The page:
After every major gift-giving holiday, including birthdays, you should help your children schedule time to complete their thank you cards promptly. Equip them with stationery and note cards. Show them how to properly address an envelop and how stamps work. Check out SendOutCards.com/MotivatingCards for a way that your kids can write their greeting cards on-line and have them sent through the old-fashioned mail system. That best of both worlds!
9. How to eat in public. Remember that job interviews can be lost based upon sloppy table manners. This is often the final test in the interview process and few people are aware of it. Teach your child how to set a proper table, including which side the knife, fork and spoon go on, where the glass should go; how to cut their food and eat it with grace and ease. The best way to teach this is to practice it at your daily meals, taken together as a family.
I realize eating together as a family is becoming a lost tradition, replaced by stand up meals, busy schedules and television and electronic gadget distractions. One of the best that you can do for your children is to take the time to sit down and share a meal with them. Model excellence in your own table manners.
10. How to use polite language in company. Children will copy what they see and what they hear in the home, at school and on the street. While you can’t control every environment, you can control what goes on in your own home. Make the language in your own home a G rating – good for all audiences. Weed out the four letter words and use of slang. Do not tolerate racial jokes or inappropriate conversation. Model excellence in language and communication for your children in your home and in your community.
11. How to dress for success. The last I checked, underwear was supposed to be under there, not hanging out for the world to see and be grossed out by. Help your children take pride in the way they dress by setting a standard that you can both live with. In our family, it is collared shirts and belts Monday through Thursday. On Fridays, we allow appropriate level T-shirts and more casual wear. Sloppy dress carries over into a sloppy attitude and disregard for self and others. Teach your children how to groom themselves, including regular nail trimming, daily flossing and teeth brushing, combing hair and of course regular showers with soap and water.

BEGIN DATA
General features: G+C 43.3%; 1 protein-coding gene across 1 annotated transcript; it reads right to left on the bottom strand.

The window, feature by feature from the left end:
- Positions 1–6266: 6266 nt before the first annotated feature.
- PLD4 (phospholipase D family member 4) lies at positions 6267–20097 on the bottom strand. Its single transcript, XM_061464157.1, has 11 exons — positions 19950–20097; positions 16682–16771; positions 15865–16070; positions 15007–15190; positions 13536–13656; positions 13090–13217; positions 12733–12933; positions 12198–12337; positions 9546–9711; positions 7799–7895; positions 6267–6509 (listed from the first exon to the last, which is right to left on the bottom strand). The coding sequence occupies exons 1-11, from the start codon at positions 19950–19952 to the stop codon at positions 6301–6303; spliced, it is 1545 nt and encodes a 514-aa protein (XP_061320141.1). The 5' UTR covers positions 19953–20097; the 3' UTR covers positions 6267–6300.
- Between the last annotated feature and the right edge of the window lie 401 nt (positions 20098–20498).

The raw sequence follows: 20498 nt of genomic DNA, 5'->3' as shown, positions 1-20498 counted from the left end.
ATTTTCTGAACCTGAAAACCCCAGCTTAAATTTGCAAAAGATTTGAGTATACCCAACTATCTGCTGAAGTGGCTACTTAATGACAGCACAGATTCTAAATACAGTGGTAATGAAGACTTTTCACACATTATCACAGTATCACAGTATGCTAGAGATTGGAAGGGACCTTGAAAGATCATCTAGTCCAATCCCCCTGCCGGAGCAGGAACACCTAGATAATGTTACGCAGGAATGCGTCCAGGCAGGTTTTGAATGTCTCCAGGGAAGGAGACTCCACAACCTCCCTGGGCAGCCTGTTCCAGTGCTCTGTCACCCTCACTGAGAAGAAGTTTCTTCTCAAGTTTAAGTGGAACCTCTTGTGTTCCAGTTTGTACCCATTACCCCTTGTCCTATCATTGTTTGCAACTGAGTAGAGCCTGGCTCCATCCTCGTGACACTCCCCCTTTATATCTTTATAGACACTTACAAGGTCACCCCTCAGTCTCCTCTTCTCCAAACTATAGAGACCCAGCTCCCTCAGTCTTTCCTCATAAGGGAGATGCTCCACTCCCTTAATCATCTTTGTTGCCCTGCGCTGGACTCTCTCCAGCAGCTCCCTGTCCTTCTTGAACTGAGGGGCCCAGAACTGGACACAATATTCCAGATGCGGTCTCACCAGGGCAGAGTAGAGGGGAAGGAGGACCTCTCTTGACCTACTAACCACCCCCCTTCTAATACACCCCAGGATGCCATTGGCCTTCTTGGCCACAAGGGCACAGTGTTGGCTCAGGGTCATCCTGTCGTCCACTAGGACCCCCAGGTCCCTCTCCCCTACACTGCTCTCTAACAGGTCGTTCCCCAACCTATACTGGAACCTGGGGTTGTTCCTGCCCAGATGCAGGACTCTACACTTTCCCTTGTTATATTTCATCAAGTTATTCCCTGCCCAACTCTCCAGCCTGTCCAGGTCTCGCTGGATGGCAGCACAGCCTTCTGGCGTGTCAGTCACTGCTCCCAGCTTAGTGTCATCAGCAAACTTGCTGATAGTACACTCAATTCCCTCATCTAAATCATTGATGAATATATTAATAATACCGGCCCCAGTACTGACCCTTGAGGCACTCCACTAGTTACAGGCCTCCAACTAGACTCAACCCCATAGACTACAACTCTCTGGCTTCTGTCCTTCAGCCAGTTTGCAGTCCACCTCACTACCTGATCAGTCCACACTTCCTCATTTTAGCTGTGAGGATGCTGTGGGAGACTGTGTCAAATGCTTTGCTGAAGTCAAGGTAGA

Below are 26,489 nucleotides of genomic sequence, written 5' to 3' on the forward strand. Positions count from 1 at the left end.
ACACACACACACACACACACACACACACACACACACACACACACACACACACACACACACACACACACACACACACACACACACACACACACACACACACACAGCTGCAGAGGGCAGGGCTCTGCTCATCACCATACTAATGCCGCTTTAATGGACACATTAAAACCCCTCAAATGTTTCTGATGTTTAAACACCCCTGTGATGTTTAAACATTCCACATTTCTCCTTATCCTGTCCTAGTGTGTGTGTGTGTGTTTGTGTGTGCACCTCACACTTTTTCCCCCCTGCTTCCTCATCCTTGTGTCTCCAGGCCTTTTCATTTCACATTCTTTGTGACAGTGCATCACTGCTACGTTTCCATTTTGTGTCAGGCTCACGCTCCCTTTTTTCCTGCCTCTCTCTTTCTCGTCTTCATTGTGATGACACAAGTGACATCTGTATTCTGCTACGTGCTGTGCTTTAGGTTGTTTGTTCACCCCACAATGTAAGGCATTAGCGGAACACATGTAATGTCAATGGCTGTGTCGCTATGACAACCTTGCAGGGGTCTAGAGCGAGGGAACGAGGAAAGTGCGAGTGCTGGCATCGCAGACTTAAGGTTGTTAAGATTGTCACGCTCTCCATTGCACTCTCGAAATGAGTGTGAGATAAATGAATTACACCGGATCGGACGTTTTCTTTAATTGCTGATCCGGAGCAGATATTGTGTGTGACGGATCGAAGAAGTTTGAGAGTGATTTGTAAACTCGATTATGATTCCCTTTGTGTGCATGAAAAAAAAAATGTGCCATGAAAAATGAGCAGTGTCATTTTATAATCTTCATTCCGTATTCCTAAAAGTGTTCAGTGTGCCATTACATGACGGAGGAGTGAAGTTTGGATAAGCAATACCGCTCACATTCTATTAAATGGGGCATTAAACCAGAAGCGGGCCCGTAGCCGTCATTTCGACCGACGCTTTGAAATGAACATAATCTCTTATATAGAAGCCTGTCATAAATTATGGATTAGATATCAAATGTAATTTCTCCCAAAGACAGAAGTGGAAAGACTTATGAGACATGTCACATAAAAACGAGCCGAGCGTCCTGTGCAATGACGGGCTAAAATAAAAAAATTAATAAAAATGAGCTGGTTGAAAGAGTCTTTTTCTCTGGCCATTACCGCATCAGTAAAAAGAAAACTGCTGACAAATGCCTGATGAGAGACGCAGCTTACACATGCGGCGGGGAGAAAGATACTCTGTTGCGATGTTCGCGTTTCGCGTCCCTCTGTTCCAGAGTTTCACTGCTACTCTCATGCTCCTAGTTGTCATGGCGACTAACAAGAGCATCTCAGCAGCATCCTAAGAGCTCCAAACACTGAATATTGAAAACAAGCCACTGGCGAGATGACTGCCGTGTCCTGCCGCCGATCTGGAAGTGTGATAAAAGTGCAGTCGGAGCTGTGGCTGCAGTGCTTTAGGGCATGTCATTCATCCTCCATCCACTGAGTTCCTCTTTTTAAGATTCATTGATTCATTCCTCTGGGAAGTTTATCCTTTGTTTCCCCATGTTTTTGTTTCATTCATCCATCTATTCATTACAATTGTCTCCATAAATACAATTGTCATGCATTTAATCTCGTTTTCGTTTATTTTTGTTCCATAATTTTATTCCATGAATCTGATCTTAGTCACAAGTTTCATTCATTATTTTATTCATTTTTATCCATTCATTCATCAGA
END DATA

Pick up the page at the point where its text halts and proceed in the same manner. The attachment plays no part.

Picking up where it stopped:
12. How to be tidy and organized. Don’t let your kids live in your house and act like pigs. They don’t pay the mortgage or rent and thus they need to abide by your standards of clean and tidy. It starts with their rooms – how they manage their personal space. You can help them develop systems and structure to take better care of their things, their time and themselves. All of this carries over into their adult life. These life skills will not only impact the harmony of your home, but it will impact their academic success and future lifestyles. It’s time to clean up their act.
13. How to build relationships. Most kids have fleeting friendships with one minute being “my best friend” and the next minute “he’s not my friend.” Most kids are highly influenced by peer pressure and the need to be accepted by others. This can cause them to do things that they otherwise might not do. Perhaps this is part of the growing up process, but we as parents need to help young people get greater perspective on friendships and relationships.
We need to help them identify the healthy relationships from the unhealthy relationships and how to be both selective and open to meeting new people. We need to teach our children what it means to be a good friend, how to make new friends and how and when to let go of the unhealthy relationships.
14. How to talk to strangers and which ones to avoid. Perhaps this one may be the hardest one of all, because it goes against our protective instincts. We don’t want our young people becoming victims of bad people who might try to deceive them, lure them and hurt them. However, there are equally as many good people out there, if not more. You need to teach your children how to be comfortable around new people, how to strike up conversations with strangers, as this will be a useful skill for their future professional success.
Of course, we also need to teach our children how to trust their instincts, what good and bad touch looks and feels like and how to defend themselves if the occasion calls for it. I recommend that you expose your children to the martial arts, where they will learn basic self defense techniques along with the core values of respect, trustworthiness, polite, patient and modesty. As our young people mature, they will need to move in the larger world with confidence and connection.
About the Writer
Copyright 2011 – Kathy McAfee. Kathy McAfee is America’s Marketing Motivator and author of the book Networking Ahead of Business (Kiwi Publishing 2010). In her role as an Executive Presentation Coach and Motivational Speaker, Kathy helps her clients become the recognized leaders in their field by mastering the arts of high engagement presentations and more effective networking. Learn more at her Website: MarketingMotivator.net
Larry James is a Professional Speaker, Author and Coach. He presents networking seminars nationally and “Networking” coaching by telephone or one-on-one. His latest book is, Ten Commitments of Networking: Creative Ways to Maximize Your Personal Connections! Something NEW about Networking is posted on this Networking BLOG every 4th day! Visit Larry’s Networking Website at: “Networking HQ!”